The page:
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Christmas in July: How retail businesses can start preparing for the holidays

Growth and Operations

Christmas in July: How retail businesses can start preparing for the holidays

Updated: August 3rd, 2023

Christmas in July: How retail businesses can start preparing for the holidays

The holiday season is one of the most important times of the year for retail businesses, which is why it’s never too early to start planning ahead. According to recent research from Salesforce, 42% more shoppers worldwide and 37% more in the US said they plan to start buying gifts earlier to score better deals.

Getting organized this summer gives you a better chance of maximizing holiday sales and delighting customers—while minimizing your stress levels and workload. If you’re looking ahead to the holidays, here are eight steps you can take now to prepare: 

1. Apply for inventory financing

If you have big inventory orders to purchase and need some financial wiggle room, consider applying for inventory financing. You can pay for your materials and supplies upfront, saving your cash flow for inventory labor and storage costs, regular operational expenses, and holiday marketing. 

Here are three solutions to consider for financing holiday inventory:

  1. A business line of credit is a nice option if you want more flexibility with your inventory purchases. 
  2. A business term loan is helpful if you need to order products or supplies in bulk to get a discount from your supplier.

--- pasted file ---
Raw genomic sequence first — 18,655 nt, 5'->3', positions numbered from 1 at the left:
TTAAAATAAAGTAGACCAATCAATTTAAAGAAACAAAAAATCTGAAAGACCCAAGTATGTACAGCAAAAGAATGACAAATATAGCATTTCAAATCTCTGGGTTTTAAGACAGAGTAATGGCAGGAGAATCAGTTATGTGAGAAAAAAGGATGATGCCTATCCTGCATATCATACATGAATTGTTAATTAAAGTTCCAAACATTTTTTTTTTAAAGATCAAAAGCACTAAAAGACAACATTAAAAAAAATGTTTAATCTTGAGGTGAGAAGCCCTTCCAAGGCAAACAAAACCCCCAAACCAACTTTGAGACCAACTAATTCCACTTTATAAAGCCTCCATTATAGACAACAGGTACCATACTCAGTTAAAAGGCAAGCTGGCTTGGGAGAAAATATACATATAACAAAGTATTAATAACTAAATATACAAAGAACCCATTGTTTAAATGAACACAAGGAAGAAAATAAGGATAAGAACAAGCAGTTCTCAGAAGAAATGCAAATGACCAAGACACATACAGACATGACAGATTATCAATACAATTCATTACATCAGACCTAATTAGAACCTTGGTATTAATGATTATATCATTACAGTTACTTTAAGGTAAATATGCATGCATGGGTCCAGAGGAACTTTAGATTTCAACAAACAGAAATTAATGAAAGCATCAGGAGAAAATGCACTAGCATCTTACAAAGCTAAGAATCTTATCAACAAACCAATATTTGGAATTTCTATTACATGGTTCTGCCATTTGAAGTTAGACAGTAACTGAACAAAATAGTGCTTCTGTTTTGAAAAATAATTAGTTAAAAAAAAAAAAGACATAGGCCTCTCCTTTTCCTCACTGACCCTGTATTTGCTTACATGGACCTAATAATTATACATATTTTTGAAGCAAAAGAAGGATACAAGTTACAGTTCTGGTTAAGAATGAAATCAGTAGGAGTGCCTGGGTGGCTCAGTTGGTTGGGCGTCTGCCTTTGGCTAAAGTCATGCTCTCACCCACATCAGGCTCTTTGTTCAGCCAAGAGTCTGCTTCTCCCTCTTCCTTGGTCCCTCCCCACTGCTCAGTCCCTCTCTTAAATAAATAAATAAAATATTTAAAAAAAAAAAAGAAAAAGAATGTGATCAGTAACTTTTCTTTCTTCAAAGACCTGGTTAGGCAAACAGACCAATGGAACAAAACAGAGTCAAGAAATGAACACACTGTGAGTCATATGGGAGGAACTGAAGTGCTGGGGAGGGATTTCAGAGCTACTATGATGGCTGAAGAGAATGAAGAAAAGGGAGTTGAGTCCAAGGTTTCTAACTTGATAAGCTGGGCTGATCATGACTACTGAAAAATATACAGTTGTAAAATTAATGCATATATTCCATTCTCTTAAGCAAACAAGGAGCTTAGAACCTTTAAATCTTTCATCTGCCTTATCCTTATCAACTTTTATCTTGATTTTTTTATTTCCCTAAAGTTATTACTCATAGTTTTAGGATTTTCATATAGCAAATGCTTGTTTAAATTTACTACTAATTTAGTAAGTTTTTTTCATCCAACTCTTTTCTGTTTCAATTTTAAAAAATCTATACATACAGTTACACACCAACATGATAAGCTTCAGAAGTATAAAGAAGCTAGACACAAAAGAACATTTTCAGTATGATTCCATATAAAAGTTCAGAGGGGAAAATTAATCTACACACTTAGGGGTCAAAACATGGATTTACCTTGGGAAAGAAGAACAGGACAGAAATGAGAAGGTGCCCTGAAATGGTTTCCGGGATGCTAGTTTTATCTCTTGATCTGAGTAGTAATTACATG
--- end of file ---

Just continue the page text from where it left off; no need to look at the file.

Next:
3. A merchant cash advance can get you quick funding if you don’t have a stellar credit score. 

Before you apply for financing, it’s a good idea to:

2. Order inventory 

Ordering inventory can be tricky; you need to order enough to meet customer demand, but not so much that you’re sitting on dead stock. That’s where your business’s records come in handy. Here are some strategies you can use to figure out exactly how much inventory you need

  • Review last year’s holiday sales data, including total sale volume, individual product performance, returns, and restocks. It’s also smart to pay attention to patterns, like periods of time when inventory flew off the shelves. 
  • Generate or review sales forecasts for the rest of the year to see what’s in store.  
  • Review your profit and loss statement to gauge your business’s current financial health. From there, you can assess whether or not you need to change your pricing structure or offerings before the holidays. Maybe you want to double-down on selling affordable products at higher volumes, for example, or narrow your product selection to focus on items with higher price points.
  • Consider external factors and consumer shopping trends. Do some online research to find out if, say, worsening inflation is causing customers to pull back from big purchases this holiday season. 

3. Get in sync with your vendors and suppliers 

Your vendors play a critical role in your holiday season success. That’s why it’s smart to get on the same page before you’re crunched for time. Organize a catch-up call with your suppliers to order inventory, go over schedules and potential setbacks, and make requests. Maybe you need to negotiate a discount on a big order, for example, or ask for certain products on an accelerated timeline. 

Just remember: suppliers are busy, too. The more considerate you can be with your requests, the more respect and courtesy you’re likely to get in return. 

Now is also a crucial opportunity to change suppliers if necessary. You might want to consolidate vendors to save money or replace an existing relationship if it’s not working out.